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Let us send you tips for travelling through Myanmar and stories from the road …
Inthar fishermen balance deftly at the end of their flat-ended sampans, silhouetted against the backdrop of the hills and perhaps a fortuitous sighting of a sarus crane taking flight over the wetlands.
Inle Lake and its environs are home to a variety of ethnicities including the Shan, Taung Yoe, Pa’O, Palaung, Danu, and Kayah, living up in the surrounding hills and on the shores of the lake itself.
It is however the Inthar, the ‘Sons of the Lake,’ who dominate the region and who are best-known to those travelling to Inle. The men are renown for their distinct way of fishing whereby they steer their boat while standing upright with one foot hooked around the paddle, leaving both arms free to cast their thimble-shaped nets into the water.
The poised ballet-esque pose that the Inthar strike mid-catch, sporting their conical hat, makes for startling scenes against the silver surface of the lake. It is undoubtedly one of the most remarkable sights to see at Inle.
In addition to fishing, the locals cultivate large floating gardens on the lake where they grow fruit and vegetables, with reeds from the lake acting as floating beds. 70% of the tomatoes consumed in Myanmar come from these floating farms.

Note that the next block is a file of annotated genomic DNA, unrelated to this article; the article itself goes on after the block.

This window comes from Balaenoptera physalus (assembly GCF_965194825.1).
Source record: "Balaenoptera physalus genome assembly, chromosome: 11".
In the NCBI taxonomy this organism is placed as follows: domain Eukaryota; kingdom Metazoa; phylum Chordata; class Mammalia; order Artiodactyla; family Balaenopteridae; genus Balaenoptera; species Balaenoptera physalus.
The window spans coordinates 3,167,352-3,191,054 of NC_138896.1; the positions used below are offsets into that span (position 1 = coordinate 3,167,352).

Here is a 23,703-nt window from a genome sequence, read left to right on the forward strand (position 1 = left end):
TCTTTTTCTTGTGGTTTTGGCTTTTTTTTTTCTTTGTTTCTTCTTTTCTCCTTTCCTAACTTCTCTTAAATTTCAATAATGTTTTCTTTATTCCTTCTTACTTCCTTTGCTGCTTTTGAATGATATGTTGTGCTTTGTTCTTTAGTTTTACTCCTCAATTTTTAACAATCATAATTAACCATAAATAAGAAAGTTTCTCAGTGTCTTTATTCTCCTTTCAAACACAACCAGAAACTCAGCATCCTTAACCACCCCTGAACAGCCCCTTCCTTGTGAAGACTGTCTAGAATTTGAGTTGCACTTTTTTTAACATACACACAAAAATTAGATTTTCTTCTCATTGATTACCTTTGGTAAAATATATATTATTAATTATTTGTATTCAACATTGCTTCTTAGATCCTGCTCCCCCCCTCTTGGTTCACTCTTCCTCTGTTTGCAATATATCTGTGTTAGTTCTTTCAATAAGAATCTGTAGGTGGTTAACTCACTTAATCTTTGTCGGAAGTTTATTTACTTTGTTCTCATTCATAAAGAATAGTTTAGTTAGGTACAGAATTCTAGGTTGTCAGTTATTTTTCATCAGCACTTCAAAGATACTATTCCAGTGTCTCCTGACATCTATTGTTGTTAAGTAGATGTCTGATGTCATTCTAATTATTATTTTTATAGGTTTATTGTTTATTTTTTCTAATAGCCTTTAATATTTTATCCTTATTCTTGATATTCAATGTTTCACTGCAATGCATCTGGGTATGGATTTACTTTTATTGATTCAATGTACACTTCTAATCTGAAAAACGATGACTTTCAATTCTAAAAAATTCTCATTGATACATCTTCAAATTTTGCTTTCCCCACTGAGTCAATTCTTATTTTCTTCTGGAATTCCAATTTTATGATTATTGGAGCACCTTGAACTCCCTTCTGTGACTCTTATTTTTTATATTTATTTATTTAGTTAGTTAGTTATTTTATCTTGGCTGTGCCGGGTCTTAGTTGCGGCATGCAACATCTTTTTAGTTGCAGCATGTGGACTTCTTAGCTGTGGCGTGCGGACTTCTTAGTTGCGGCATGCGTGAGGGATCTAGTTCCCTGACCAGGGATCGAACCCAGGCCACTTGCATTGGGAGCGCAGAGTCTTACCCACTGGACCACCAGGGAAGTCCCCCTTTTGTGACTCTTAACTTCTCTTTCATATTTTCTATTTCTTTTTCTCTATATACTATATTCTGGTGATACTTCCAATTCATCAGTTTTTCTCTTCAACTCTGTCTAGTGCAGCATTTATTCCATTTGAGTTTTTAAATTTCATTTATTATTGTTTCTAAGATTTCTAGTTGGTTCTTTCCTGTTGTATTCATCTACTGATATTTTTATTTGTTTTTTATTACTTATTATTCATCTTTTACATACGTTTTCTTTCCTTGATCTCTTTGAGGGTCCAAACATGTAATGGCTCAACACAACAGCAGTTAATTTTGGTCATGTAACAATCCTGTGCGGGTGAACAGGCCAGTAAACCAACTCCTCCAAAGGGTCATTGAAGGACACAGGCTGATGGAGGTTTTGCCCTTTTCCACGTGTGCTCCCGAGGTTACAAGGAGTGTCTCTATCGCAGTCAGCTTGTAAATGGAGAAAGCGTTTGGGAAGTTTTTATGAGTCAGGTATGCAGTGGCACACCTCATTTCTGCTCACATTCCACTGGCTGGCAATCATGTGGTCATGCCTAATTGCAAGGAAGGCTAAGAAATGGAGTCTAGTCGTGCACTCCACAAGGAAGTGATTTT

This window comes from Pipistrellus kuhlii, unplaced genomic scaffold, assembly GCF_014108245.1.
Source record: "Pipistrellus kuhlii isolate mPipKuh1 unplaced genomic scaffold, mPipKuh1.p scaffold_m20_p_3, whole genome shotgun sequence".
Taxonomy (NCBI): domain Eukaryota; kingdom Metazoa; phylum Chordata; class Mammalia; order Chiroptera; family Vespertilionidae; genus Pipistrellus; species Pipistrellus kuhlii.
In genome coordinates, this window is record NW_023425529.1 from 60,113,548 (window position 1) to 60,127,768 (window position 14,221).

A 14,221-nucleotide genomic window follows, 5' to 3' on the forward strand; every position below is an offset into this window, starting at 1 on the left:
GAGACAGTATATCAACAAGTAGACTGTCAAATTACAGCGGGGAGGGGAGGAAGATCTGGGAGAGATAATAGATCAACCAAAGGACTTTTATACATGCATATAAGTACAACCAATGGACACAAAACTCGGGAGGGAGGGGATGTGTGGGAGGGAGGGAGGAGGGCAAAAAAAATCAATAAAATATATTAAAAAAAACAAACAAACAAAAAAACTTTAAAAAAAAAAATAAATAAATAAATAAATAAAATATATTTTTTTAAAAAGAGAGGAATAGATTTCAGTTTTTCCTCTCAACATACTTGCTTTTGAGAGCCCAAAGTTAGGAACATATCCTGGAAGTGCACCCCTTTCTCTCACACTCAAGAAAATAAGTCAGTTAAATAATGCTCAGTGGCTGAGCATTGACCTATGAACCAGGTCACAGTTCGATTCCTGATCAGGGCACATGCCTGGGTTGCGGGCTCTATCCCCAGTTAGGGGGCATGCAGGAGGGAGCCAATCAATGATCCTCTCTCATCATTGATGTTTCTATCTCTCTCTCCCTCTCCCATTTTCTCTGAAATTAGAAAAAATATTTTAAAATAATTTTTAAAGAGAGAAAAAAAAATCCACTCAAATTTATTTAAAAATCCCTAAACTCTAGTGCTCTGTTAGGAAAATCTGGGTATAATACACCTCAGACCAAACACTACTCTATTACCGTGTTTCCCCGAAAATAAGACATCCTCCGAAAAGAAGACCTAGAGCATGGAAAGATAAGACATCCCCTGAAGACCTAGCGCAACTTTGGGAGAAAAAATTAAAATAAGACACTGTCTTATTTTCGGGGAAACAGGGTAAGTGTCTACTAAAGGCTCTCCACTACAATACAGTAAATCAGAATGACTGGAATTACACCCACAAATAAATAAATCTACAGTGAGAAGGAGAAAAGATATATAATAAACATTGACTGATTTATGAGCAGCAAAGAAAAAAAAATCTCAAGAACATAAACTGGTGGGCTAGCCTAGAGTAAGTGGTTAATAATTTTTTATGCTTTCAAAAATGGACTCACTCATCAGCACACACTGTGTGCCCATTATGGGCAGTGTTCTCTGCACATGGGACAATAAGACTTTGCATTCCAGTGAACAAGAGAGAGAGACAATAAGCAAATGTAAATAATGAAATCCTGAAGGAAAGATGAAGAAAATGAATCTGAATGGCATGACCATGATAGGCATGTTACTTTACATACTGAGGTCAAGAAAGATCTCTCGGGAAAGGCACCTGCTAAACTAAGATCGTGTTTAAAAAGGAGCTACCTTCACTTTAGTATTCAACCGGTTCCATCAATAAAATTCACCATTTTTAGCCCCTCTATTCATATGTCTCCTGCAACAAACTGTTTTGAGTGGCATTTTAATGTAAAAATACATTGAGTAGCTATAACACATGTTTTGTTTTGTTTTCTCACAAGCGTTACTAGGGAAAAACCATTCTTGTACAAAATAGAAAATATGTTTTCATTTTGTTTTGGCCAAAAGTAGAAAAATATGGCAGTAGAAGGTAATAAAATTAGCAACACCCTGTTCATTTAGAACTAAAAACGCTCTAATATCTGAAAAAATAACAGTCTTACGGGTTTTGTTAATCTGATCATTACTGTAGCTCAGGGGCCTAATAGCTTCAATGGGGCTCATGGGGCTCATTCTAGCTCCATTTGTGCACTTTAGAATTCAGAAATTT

Visiting the pagoda Phaung Daw Oo and the monastery Nga Phe Kyaung are two of the most popular things to do at Inle Lake. Travellers to Inle may also wish to visit the floating gardens and weaving workshops which the lake is renown for.
Inle is also an ideal spot for keen twitchers, home to the gorgeous brown and black headed migratory seagulls, approximately 20, 000 of which are to be found around the lake through the winter. The Inle Wetland Bird Sanctuary looks out for the herons, warblers, cormorants, wild duck and egrets that live on the lake.
Inle Lake is also popular as a base for exploring other parts of Southern Shan State. Those visiting Inle can trek over the Pa’O hills and it is possible to cycle or take a boat down to the southern lake of Samkar and even into Kayah State.
We also recommend that travellers visiting Inle explore the vineyards outside of Taunggyi and the ancient stupas of Kakku.
Treks can be made around the small tea-farming town of Pindaya, coffee-tasting can be done in Ywangan, and the local train can be boarded to reach the British hill-station of Kalaw.